Equipment. We’ve outlined what we use on this post. And we’d encourage you to seriously consider getting a DSLR and Portrait Lens. It will change your life.
Technique. Once you have the right gear, you can learn the basic functions of your camera and lens pretty quickly. There are tons of free as well as paid online resources. Here is a post.
These two powerful selling tools will be a huge benefit to you if you learn to do them well. Go ahead, get obsessed with them. Spend a little money, and become a pro. You won’t regret it.
Our mentor, (Chris Farrell), has written a nice ebook about making money with your digital camera. He has given us permission to share it with you – Nice right!? It’s entitled ‘earn $300 a week with your digital camera’. We hope you enjoy it, and let us know if you use this technique and make money with it.
As we’ve said in our photography posts – upgrading your camera is a key to success. And the funny thing is, you really don’t have to spend very much to get a good product photography camera, (like the 300D), and a good product photography lens, (like this one).
Let me know if you have any questions about camera decisions.
Cathy asked a great question about how to add photobucket pictures to Ebay listings, (in response to our post “3 Ways to Add Wow”). So, here’s a screencast showing you how we do it. Why do it this way? Well, this allows you to add as many pictures to your listing as you want – for free!! And it’s within Ebay’s policy guidelines, so it’s a great way to save money and improve the quality of your listings. Enjoy, and leave comments below if you have questions…
Let’s talk photography! We are going to break it down for you and share exactly what we use and why. Since there is sooo much photography information on the web, just Google any of the terms we use to see a wide array of articles, pictures, definitions,etc.
Let’s talk photography. This post will be about the ‘how-to’ stuff. The next post will be about specific equipment recommendations.
Intro: In some ways it seems silly to write about picture taking skills, because it’s so commonly written about on the internet. But sadly, lots of folks selling doll clothes have decided not to focus on this important part of the presentation, and we believe that’s a big mistake. So, we have a few things to suggest. Our top 10 tips…
1. Google, “taking great pictures” or something similar, and then read 10 articles, with a note-pad at your side.
2. Take notes and make a collection of all your favorite ideas.
3. Take 100 pictures trying out the various techniques. When it comes to photography, like with any other art, practice makes perfect.
4. Natural Light! Go outside! The best pictures will be in warmly lit, (but not harshly lit). Obay this rule and your pictures will improve tremendously. We never use a flash, and you should avoid it too. Our lenses allow us to operate this way, (read the post about our equipment). Natural light with no flash! It’s best.
5. Want A White Background? A simple way to shoot on a white background outside, (if you want to have a white background), is just to use white foam-core board from the art supply store. Use one piece for the ground, (setting your doll on it), and one piece immediately behind the doll. We use our patio table for this all the time. The effect will be a fully ‘white’ background, but shot in warm light. (I realize this can be a bit hard to visualize, so I’ll take a picture of it sometime soon and insert it in this post).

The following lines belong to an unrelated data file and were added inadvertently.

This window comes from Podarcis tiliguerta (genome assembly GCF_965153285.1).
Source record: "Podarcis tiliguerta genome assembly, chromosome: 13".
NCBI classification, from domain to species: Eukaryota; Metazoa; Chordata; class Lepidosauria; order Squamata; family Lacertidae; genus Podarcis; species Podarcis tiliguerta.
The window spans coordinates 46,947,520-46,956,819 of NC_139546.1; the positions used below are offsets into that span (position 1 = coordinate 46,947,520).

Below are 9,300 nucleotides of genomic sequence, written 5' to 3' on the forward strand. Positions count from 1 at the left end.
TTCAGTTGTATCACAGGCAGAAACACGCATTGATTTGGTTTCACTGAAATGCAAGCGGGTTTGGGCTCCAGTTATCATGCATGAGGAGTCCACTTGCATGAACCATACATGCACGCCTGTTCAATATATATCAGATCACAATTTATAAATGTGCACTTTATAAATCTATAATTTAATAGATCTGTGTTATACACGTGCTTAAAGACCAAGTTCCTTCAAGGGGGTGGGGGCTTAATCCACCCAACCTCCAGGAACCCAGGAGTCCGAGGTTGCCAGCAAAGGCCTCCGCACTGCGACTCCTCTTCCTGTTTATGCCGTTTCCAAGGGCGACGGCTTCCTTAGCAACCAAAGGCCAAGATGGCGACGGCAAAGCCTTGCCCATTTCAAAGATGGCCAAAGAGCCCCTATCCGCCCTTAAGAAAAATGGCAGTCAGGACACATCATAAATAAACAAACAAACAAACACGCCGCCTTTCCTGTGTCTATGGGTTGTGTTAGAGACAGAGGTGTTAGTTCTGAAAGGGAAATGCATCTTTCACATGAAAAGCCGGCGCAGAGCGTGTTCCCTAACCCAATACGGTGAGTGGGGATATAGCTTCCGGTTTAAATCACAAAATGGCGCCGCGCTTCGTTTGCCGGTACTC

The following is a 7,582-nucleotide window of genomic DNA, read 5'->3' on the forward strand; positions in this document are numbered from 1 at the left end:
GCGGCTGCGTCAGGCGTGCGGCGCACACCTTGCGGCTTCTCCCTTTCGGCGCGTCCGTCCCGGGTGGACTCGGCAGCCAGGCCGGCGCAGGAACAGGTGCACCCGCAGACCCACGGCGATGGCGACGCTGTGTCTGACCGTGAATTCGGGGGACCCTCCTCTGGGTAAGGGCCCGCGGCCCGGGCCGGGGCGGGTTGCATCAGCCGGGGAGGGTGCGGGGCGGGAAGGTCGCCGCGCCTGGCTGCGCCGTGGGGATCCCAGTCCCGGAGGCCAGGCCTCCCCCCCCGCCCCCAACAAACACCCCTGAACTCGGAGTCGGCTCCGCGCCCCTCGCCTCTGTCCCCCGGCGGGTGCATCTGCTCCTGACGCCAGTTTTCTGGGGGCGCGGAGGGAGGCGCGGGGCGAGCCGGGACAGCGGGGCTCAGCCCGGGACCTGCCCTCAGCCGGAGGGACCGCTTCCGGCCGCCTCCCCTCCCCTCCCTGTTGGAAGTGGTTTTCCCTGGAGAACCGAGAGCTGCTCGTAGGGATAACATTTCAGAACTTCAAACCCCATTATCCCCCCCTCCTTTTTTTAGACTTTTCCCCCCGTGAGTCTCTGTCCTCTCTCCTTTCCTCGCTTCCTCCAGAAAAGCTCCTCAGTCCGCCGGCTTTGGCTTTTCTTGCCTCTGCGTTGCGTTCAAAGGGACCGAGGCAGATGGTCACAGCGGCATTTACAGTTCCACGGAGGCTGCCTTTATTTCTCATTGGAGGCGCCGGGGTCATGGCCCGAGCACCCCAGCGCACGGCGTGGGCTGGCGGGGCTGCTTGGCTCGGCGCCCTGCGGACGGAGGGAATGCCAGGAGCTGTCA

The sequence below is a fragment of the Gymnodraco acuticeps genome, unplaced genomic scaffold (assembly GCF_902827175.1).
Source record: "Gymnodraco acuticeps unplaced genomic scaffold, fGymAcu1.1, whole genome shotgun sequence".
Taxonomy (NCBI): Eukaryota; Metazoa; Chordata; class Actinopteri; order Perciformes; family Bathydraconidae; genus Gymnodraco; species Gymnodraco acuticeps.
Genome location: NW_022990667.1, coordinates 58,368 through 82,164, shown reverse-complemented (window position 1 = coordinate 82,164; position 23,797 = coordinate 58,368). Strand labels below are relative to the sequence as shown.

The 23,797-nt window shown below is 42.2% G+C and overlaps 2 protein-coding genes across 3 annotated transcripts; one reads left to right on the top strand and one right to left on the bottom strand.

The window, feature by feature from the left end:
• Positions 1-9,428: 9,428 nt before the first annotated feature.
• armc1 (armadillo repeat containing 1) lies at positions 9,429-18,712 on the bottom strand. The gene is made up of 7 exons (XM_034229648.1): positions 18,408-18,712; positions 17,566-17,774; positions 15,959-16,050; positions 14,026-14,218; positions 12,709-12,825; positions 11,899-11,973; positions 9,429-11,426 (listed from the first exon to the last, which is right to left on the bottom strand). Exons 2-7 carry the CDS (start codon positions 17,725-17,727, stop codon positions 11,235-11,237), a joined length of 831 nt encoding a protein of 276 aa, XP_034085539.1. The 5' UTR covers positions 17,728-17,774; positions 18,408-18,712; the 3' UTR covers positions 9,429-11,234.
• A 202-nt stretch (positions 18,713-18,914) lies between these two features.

6. The Golden Hour! Take your pictures an hour, or so, before sun-down. This is well-known to be the absolute best light of the day, and photographers call it ‘the golden hour’. You can shoot outside earlier if it’s overcast, but if it’s sunny, shoot during this specific time. There is a reason it’s called the golden hour. Photos come out amazing! Glowing, warm, beautiful.
7. No clutter! More important, (almost), than the item you’re shooting, is the background. Remove all clutter. Find a solid surface, ideally one that people won’t recognize, and use it as the backdrop. Place your doll 4 or 5 feet in front of the backdrop, (not right up next to it).
8. Get closer to your doll, (or outfit)! Why do so many Ebay sellers take their doll, set it against the kitchen cabinets, and then back up 10 feet and take a picture, (just one of course). You can do better. Get close, and then get closer! You don’t need to take a picture of the entire outfit every shot. Some can b extreme close-ups.
9. Crop and saturate. If you open your pictures in Windows, (desktops anyway), you can generally edit the images. Crop them. Then saturate them, (but not too much). Saturation warms up the image. Just be careful not to affect the color too much. You don’t want it to be an inaccurate representation of the original.
10. Take a lot! There is no substitute for taking a lot of pics. For any given outfit we are going to sell, we usually take over 100 pictures or more. We sort them into “good ones” and save those as a separate folder, (our folder structure ends up looking like this - ”Spring 2010″ then ”U.K. Holiday” then ”Good Ones”. Then we look through those for the absolute best 5 or 6.
Okay, next post will be all about the specific camera we use, and the lenses, and the software. Stay tuned…